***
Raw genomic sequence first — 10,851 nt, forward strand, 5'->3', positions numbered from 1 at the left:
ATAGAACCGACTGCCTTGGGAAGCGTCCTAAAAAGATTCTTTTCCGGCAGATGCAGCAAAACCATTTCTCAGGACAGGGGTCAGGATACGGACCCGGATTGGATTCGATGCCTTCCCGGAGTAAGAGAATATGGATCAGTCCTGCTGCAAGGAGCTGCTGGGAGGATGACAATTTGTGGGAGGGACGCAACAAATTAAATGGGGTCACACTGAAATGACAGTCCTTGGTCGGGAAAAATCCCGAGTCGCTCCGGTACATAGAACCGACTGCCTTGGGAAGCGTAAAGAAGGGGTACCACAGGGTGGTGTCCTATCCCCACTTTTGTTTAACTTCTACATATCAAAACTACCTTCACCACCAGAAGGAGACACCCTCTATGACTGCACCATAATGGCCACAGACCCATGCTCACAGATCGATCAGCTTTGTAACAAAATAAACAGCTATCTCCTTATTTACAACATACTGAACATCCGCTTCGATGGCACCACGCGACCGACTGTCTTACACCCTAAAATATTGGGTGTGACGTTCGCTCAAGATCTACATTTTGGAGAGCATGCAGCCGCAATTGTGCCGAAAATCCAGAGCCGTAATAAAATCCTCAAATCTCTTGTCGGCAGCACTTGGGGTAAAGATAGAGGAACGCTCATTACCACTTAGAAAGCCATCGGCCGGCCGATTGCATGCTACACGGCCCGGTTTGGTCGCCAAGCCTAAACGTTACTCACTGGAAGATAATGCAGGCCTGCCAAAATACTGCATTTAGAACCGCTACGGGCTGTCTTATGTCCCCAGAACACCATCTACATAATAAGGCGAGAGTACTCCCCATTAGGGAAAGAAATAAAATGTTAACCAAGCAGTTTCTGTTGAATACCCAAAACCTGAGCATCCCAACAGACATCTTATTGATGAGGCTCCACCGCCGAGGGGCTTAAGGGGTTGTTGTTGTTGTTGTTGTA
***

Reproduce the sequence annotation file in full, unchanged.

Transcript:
Raw genomic sequence first — 10,851 nt, forward strand, 5'->3', positions numbered from 1 at the left:
ATAGAACCGACTGCCTTGGGAAGCGTCCTAAAAAGATTCTTTTCCGGCAGATGCAGCAAAACCATTTCTCAGGACAGGGGTCAGGATACGGACCCGGATTGGATTCGATGCCTTCCCGGAGTAAGAGAATATGGATCAGTCCTGCTGCAAGGAGCTGCTGGGAGGATGACAATTTGTGGGAGGGACGCAACAAATTAAATGGGGTCACACTGAAATGACAGTCCTTGGTCGGGAAAAATCCCGAGTCGCTCCGGTACATAGAACCGACTGCCTTGGGAAGCGTAAAGAAGGGGTACCACAGGGTGGTGTCCTATCCCCACTTTTGTTTAACTTCTACATATCAAAACTACCTTCACCACCAGAAGGAGACACCCTCTATGACTGCACCATAATGGCCACAGACCCATGCTCACAGATCGATCAGCTTTGTAACAAAATAAACAGCTATCTCCTTATTTACAACATACTGAACATCCGCTTCGATGGCACCACGCGACCGACTGTCTTACACCCTAAAATATTGGGTGTGACGTTCGCTCAAGATCTACATTTTGGAGAGCATGCAGCCGCAATTGTGCCGAAAATCCAGAGCCGTAATAAAATCCTCAAATCTCTTGTCGGCAGCACTTGGGGTAAAGATAGAGGAACGCTCATTACCACTTAGAAAGCCATCGGCCGGCCGATTGCATGCTACACGGCCCGGTTTGGTCGCCAAGCCTAAACGTTACTCACTGGAAGATAATGCAGGCCTGCCAAAATACTGCATTTAGAACCGCTACGGGCTGTCTTATGTCCCCAGAACACCATCTACATAATAAGGCGAGAGTACTCCCCATTAGGGAAAGAAATAAAATGTTAACCAAGCAGTTTCTGTTGAATACCCAAAACCTGAGCATCCCAACAGACATCTTATTGATGAGGCTCCACCGCCGAGGGGCTTAAGGGGTTGTTGTTGTTGTTGTTGTA